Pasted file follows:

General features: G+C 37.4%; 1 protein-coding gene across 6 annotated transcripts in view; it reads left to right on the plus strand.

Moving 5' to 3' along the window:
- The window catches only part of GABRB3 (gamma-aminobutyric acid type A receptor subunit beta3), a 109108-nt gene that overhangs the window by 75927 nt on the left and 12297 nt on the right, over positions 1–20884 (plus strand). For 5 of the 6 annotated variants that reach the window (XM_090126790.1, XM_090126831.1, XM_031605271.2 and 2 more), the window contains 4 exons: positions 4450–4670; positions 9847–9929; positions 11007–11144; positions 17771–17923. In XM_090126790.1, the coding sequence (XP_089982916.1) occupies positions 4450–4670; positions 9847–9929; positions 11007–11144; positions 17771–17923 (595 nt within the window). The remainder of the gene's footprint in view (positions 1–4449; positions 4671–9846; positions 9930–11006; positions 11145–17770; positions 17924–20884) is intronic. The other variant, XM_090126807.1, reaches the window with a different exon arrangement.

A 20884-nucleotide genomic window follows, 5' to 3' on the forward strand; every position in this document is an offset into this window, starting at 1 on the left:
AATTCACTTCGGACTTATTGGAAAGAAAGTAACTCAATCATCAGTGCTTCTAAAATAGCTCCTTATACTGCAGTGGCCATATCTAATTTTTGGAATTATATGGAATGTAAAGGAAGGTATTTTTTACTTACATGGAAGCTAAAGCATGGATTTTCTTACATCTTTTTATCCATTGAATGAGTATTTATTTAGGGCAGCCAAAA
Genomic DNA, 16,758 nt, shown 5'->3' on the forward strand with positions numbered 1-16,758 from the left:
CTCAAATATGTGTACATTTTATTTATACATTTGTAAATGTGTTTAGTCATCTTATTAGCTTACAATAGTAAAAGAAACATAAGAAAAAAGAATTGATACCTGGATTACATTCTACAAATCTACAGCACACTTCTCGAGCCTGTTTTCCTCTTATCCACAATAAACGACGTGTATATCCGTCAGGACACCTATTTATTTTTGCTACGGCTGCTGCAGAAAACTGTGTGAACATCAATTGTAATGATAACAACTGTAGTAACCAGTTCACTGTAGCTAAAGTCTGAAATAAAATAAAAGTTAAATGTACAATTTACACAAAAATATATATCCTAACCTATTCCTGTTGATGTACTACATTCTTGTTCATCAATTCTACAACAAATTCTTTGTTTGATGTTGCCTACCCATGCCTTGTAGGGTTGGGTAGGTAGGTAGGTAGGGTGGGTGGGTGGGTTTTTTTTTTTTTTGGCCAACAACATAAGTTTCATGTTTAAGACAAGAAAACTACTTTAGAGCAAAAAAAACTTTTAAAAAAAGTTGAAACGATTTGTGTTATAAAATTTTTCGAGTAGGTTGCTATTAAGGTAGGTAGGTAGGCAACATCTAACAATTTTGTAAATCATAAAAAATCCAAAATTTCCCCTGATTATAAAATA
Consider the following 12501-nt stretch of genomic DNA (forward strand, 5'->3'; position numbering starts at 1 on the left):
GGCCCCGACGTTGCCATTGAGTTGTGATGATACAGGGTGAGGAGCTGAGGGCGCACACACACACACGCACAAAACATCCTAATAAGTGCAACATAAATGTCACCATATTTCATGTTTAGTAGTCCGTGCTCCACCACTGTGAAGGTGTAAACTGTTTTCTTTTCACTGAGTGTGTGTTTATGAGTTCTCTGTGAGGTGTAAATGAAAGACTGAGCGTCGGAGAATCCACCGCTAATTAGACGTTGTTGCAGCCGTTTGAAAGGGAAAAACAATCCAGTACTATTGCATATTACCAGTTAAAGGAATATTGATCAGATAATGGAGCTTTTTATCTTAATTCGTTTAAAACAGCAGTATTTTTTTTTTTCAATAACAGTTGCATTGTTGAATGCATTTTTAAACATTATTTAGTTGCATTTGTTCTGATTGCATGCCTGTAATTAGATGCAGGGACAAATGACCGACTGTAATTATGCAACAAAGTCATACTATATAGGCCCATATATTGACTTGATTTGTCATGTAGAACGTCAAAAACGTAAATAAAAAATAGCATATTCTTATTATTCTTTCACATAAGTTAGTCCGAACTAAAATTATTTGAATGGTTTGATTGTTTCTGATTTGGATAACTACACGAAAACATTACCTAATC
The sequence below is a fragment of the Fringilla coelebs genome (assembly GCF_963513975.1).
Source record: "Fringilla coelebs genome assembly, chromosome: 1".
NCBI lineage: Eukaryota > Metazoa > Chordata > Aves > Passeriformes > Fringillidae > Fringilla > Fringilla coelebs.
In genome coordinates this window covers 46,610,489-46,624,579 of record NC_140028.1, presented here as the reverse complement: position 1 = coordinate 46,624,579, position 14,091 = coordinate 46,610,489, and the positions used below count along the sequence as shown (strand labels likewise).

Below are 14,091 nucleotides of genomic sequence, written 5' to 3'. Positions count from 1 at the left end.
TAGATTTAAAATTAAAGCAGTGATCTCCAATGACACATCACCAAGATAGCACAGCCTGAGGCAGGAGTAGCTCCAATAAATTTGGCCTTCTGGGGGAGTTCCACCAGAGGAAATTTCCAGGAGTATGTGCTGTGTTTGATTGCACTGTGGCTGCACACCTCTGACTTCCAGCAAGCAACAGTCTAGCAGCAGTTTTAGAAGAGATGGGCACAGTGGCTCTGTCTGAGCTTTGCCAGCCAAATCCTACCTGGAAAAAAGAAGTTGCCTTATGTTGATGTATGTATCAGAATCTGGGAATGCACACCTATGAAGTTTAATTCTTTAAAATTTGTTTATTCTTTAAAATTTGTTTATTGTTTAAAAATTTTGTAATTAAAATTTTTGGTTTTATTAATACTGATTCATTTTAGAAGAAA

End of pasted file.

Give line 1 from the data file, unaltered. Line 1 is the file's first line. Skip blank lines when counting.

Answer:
General features: G+C 37.4%; 1 protein-coding gene across 6 annotated transcripts in view; it reads left to right on the plus strand.